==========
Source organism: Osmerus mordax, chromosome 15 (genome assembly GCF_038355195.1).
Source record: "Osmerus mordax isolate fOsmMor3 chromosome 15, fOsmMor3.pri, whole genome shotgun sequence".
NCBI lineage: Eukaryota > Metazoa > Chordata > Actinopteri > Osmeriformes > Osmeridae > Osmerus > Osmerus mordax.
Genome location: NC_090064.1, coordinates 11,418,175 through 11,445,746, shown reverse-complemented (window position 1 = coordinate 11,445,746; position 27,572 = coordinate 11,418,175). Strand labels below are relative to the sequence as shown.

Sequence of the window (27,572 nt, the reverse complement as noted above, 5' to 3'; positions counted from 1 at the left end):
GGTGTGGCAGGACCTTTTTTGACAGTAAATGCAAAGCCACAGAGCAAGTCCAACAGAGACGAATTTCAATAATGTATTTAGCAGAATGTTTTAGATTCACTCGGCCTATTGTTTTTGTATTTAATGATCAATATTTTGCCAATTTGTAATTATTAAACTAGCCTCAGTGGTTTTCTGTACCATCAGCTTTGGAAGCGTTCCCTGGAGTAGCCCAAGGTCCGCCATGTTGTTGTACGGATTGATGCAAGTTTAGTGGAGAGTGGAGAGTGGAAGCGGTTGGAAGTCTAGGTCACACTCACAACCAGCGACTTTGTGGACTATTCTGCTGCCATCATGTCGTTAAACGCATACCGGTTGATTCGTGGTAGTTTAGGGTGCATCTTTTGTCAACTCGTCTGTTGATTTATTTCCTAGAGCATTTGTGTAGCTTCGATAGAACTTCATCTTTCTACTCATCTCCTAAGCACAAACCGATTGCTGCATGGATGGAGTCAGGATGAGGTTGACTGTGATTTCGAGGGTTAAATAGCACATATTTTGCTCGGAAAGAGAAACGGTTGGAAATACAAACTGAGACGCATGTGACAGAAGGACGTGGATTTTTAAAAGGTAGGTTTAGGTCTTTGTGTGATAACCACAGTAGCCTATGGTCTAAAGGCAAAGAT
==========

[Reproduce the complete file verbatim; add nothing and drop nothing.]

Source organism: Osmerus mordax, chromosome 15 (genome assembly GCF_038355195.1).
Source record: "Osmerus mordax isolate fOsmMor3 chromosome 15, fOsmMor3.pri, whole genome shotgun sequence".
NCBI lineage: Eukaryota > Metazoa > Chordata > Actinopteri > Osmeriformes > Osmeridae > Osmerus > Osmerus mordax.
Genome location: NC_090064.1, coordinates 11,418,175 through 11,445,746, shown reverse-complemented (window position 1 = coordinate 11,445,746; position 27,572 = coordinate 11,418,175). Strand labels below are relative to the sequence as shown.

Sequence of the window (27,572 nt, the reverse complement as noted above, 5' to 3'; positions counted from 1 at the left end):
GGTGTGGCAGGACCTTTTTTGACAGTAAATGCAAAGCCACAGAGCAAGTCCAACAGAGACGAATTTCAATAATGTATTTAGCAGAATGTTTTAGATTCACTCGGCCTATTGTTTTTGTATTTAATGATCAATATTTTGCCAATTTGTAATTATTAAACTAGCCTCAGTGGTTTTCTGTACCATCAGCTTTGGAAGCGTTCCCTGGAGTAGCCCAAGGTCCGCCATGTTGTTGTACGGATTGATGCAAGTTTAGTGGAGAGTGGAGAGTGGAAGCGGTTGGAAGTCTAGGTCACACTCACAACCAGCGACTTTGTGGACTATTCTGCTGCCATCATGTCGTTAAACGCATACCGGTTGATTCGTGGTAGTTTAGGGTGCATCTTTTGTCAACTCGTCTGTTGATTTATTTCCTAGAGCATTTGTGTAGCTTCGATAGAACTTCATCTTTCTACTCATCTCCTAAGCACAAACCGATTGCTGCATGGATGGAGTCAGGATGAGGTTGACTGTGATTTCGAGGGTTAAATAGCACATATTTTGCTCGGAAAGAGAAACGGTTGGAAATACAAACTGAGACGCATGTGACAGAAGGACGTGGATTTTTAAAAGGTAGGTTTAGGTCTTTGTGTGATAACCACAGTAGCCTATGGTCTAAAGGCAAAGAT